Tennis. At the Dubai Men's and Women's Tennis Open, spectators can watch top players at closer quarters than at other tournaments, with no danger of rain. Dubai Tennis Stadium at Dubai Aviation Club, Al-Garhoud. For information, call 316-6969 or 282-8971.
The main Islamic holidays are Ramadan (November), Eid al-Fitr, which marks the end of Ramadan, Eid al-Adha (February), which marks the pilgrimage to Mecca, and the Prophet's Birthday (May or June).
Moulid al-Nabi. Muslim holiday celebrating the birth of the prophet Muhammad.
Dubai Summer Surprises. Meant to attract tourists during the otherwise quiet summer months, this family-oriented event is like a small-scale Dubai Shopping Festival. All events and activities are normally held indoors. Bargains and raffles abound, and shows and concerts draw large crowds. Various locations throughout the city. Phone 600-545-5555.
November (Date Varies)
Ed Al Fitr is the three-day celebration following Ramadan. It is a festive and happy time during which Muslims do not fast; in fact, it is a time for feasts. The first day of Eid begins before dawn. After eating something (probably dates), showering, and putting on good or new clothes, Muslims gather in large outdoor areas for the first prayer of the day. Returning home from prayer, Muslims spend the day greeting friends and family. Homes are busy with visitors arriving throughout the day. Sweets, fruits, and snacks are offered to all and gifts are often given to children. Eid is a time to be thankful and generous.
U.A.E. Desert Challenge. High-profile and popular desert car, truck and motorcycle rallying event, with specific vantage points from which the public can watch the action. This final round of the World Cup cross-country rallies is part of the FIA and FIM Cross Country Rally World Cups. Phone 266-9922.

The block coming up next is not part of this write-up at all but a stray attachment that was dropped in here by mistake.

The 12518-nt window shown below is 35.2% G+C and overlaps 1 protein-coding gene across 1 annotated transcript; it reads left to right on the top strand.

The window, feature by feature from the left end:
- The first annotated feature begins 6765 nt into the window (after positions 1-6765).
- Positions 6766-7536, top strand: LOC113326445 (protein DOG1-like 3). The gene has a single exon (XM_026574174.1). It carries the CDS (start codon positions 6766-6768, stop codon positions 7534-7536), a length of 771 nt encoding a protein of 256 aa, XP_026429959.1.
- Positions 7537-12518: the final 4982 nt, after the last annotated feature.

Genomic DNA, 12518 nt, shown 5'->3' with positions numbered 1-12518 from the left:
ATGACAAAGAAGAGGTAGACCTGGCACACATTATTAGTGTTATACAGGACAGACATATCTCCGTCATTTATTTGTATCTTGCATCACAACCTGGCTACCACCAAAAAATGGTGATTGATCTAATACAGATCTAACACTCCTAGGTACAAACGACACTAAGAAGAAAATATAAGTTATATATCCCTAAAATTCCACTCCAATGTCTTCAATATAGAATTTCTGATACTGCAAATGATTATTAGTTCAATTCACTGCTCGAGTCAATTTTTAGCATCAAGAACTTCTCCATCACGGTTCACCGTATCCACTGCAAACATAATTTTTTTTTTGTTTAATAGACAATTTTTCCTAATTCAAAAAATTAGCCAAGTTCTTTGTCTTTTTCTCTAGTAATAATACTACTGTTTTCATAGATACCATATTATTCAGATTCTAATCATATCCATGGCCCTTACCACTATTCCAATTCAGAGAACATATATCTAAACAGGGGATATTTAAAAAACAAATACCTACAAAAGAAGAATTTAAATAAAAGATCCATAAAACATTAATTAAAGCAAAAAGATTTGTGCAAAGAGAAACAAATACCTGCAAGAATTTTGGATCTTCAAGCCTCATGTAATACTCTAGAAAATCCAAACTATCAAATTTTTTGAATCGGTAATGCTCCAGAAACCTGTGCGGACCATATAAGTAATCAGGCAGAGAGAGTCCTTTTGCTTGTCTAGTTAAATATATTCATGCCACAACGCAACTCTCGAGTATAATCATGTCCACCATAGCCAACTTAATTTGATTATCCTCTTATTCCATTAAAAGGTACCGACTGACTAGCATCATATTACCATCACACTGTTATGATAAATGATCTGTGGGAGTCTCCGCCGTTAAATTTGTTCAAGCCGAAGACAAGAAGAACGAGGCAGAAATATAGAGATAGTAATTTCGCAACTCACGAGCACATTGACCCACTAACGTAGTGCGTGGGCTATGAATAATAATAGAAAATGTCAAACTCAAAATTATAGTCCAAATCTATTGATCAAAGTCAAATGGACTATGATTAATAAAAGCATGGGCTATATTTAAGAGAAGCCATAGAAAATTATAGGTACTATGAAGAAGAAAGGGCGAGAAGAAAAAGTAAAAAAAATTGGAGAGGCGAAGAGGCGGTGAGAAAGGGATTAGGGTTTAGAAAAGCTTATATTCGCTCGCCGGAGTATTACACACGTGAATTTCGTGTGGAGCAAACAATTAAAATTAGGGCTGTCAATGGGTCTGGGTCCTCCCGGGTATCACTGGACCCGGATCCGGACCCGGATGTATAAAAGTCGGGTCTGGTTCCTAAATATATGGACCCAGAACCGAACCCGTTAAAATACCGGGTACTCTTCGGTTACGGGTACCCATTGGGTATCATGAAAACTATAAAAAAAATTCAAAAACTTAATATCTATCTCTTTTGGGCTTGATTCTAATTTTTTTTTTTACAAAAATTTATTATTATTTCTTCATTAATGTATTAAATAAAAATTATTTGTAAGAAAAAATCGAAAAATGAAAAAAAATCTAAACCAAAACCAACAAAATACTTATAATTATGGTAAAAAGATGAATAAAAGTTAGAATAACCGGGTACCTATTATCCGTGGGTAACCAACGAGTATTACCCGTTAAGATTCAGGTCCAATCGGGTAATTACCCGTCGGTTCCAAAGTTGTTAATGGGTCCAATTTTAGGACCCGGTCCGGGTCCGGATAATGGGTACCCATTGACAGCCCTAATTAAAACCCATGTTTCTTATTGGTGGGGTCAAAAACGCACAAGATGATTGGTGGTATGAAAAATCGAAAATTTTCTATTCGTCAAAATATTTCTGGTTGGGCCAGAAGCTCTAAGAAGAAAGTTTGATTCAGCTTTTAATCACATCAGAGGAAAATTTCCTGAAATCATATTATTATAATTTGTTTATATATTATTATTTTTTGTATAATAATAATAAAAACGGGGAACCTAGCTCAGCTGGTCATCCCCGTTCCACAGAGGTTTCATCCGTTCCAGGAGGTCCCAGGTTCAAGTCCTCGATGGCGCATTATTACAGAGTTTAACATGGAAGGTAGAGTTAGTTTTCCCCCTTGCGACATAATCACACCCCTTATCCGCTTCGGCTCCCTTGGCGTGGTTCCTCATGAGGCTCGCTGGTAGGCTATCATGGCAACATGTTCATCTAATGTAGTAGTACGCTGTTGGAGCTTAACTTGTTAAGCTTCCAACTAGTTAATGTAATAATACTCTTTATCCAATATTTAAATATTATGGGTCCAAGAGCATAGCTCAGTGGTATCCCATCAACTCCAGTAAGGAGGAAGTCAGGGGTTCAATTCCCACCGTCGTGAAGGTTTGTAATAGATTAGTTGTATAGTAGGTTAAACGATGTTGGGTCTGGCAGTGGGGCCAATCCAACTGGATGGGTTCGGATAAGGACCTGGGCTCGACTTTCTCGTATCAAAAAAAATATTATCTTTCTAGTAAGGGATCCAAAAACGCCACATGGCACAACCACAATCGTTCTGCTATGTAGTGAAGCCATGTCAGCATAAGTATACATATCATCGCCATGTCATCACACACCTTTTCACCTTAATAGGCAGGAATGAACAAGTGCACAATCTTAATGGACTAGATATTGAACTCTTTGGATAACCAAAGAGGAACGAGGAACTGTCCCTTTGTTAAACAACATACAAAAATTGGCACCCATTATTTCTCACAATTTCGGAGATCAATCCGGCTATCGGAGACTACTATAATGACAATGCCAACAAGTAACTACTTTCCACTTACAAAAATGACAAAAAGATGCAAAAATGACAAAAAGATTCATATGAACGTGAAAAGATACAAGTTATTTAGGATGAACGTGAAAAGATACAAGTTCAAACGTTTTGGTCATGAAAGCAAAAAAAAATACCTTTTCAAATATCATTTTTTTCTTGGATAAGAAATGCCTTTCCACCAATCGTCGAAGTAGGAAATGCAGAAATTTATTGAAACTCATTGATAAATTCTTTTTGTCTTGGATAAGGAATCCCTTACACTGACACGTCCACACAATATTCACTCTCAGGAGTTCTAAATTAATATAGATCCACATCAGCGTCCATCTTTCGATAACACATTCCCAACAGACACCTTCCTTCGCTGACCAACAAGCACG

November (Date Varies)
Ramadan. The holy month during which faithful Muslims fast (no food, drink or cigarettes) from dawn to sunset. As soon as the sun goes down, the iftar (breaking of the fast) takes place, with most people hurrying to satisfy their hunger. Many businesses have shorter daytime hours. Ramadan, which begins with the first sighting of the new moon, continues for one month.
National Day Festival. Cultural activities throughout the Dubai city area celebrate this public holiday. The program includes concerts, music competitions, children's theater performances, fireworks, exhibitions, camel racing, a carnival, and traditional markets, cuisine and crafts. Various venues. For schedule and show information, contact the Dubai Department of Tourism and Commerce Marketing. Phone 223-0000.